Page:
These three men here have their eyes on the prize and understood that they had a part to play, and gladly did it because they saw something better ahead of them. In these verses we see how faith should work on three different levels in our lives so that we too can play our role and end our lives well.
1.Inconvenience of the Cross
2. Identification With Christ
3. Ineligibility of the Crown
A. If you're faking a role/responsibility
B. Fiddling With the Rules
C. Falsifying Results
Becoming a minister is a stewardship from God. We are servants of Christ and stewards of the mysteries of God. Moreover it is required in stewards that one be found faithful, it says in 1st Corinthians 4: 1 and 2. And so, at this time, I want to give a charge to you, Ed, and also to you, my brethren, in relation to his future ministry among us. I pray Ed's ministry will being glorifying to God and that it will edify all of Christ's dear people in this place.
There are certain things which I would have us all to remember which come to us from these words of Paul to Timothy. 1st of all – We should all remember the importance of the preaching of the word. (verses 1-4) 2nd – We should all remember to be watchful and fight the good fight of faith. (verses 5-7) And 3rd – We should all remember the crown of righteousness which Christ will give to those who are faithful. (verses 8)
Written for those struggling with various trials,
the book of James points out issues that God's
people must continue to grow in.
Praising God by how we live is the goal in the
midst of difficulties.
Kevin Pulliam continues the James series.
We are a new creation in Christ, the old is gone, behold all things are new. Do we understand what this means? Do we live this way? Let us not return to our old ways and habits but live into the newness that Christ purchased for us.
Paul exhorts brethren to put off the old man of flesh. He's not addressing the wicked. He addresses the redeemed who believe Christ is all. This is an encouraging word to those who, like Paul, "press toward the mark for the prize of the high calling of God in Christ Jesus" (Philippians 3:14). Everything Paul says in this chapter is a work of grace that must be wrought in us by the Spirit of grace. We cannot put off the flesh, by the works or will of the flesh. These exhortations teach us our insufficiency, and show us our need of Christ. We are quickly confronted with the law of sin bringing us into captivity, and warring against the law of our mind written in our hearts by the Spirit. Through this warfare our Lord shows us our need of Christ and that "without [him I] can do nothing" (John 15:5). Through this understanding we cry out like Paul for God to save us and keep us through Jesus Christ (Romans 7:20-25). By this way our Lord grows us in the grace and knowledge of our Lord and Savior, Jesus Christ. We further learn patience and graciousness with our brethren, who are just like us, and need grace.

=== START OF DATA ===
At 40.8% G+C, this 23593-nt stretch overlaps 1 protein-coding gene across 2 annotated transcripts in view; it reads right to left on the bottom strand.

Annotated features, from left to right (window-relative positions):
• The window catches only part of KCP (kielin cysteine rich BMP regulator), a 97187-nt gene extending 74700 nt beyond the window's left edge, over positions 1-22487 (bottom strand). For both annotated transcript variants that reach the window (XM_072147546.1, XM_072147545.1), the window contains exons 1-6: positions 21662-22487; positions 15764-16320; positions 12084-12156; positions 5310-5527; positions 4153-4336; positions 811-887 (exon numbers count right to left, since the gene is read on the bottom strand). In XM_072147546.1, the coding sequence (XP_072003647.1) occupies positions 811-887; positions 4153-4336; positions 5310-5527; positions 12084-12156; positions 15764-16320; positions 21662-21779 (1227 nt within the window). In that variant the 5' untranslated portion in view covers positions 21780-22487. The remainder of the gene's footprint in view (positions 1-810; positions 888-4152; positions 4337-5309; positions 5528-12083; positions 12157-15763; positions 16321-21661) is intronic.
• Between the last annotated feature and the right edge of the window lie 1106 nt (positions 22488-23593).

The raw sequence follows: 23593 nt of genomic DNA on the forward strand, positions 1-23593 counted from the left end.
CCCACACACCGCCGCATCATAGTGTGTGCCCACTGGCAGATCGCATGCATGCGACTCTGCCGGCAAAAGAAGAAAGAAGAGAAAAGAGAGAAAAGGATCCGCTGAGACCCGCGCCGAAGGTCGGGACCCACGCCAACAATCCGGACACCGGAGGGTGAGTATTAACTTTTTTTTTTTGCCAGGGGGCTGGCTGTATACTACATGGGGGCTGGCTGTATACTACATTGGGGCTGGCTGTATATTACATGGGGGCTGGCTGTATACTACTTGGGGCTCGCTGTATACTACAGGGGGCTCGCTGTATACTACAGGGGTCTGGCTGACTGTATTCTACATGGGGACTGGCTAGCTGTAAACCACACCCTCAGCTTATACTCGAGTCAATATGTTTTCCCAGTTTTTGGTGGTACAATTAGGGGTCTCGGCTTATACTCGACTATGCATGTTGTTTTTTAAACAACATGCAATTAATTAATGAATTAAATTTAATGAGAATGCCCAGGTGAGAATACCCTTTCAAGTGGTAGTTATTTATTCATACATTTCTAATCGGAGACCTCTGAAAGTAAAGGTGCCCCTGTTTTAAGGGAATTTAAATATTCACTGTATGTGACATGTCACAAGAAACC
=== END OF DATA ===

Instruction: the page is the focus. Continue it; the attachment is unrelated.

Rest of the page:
The apostle Paul uses the athletic metaphors of a race and a battle to describe the Christian life. The runners and fighters are the new Israel, the Israel of God, and the last three verses of 1 Corinthians 9 introduce us to the old Israel described in the first thirteen verses in 10. The correlation between the two, Christians and Israelites, helps to define the race as the Christian life moving toward Jesus Christ who has the victory and is sharing the prize with all of his brethren and it helps us to define the battle throughout the Christian life against sin, both the internal and external. Because Christians have victory, they are equipped for the race and the battle. God, who is faithful, makes a way to overcome sin and achieve the incorruptible crown through Jesus Christ by the Holy Spirit.
Christians are called to a new life with a new purpose in Christ. Most people determine their purpose based on an inventory of their personal capabilities, but God has a very different process. Join Pastor Julian in this message as he works through Philippians 3 and shows us how the power of the resurrection applies to everyday life.
In earnest and earthy language, Paul sets himself up as an example of a man upon whom Christ has laid hold; a man who knows he has not already attained, is not already perfected, and has not yet laid hold of that for which Christ has laid hold on him; as a man who—forgetting what is behind and stretching forward to what is ahead—presses on to lay hold of the goal; and, as a man who pursues with all his heart the prize of the upward call of God in Christ Jesus.
"Brethren, I count not myself to have apprehended: but this one thing I do, forgetting those things which are behind, and reaching forth unto those things which are before, I press toward the mark for the prize of the high calling of God in Christ Jesus." (Philippians 3:13-14)
As Christians we forget the past in faith, reach to the future in faith, and continue forward in faith. We are always moving away from what we were and toward what we are to become in Jesus Christ.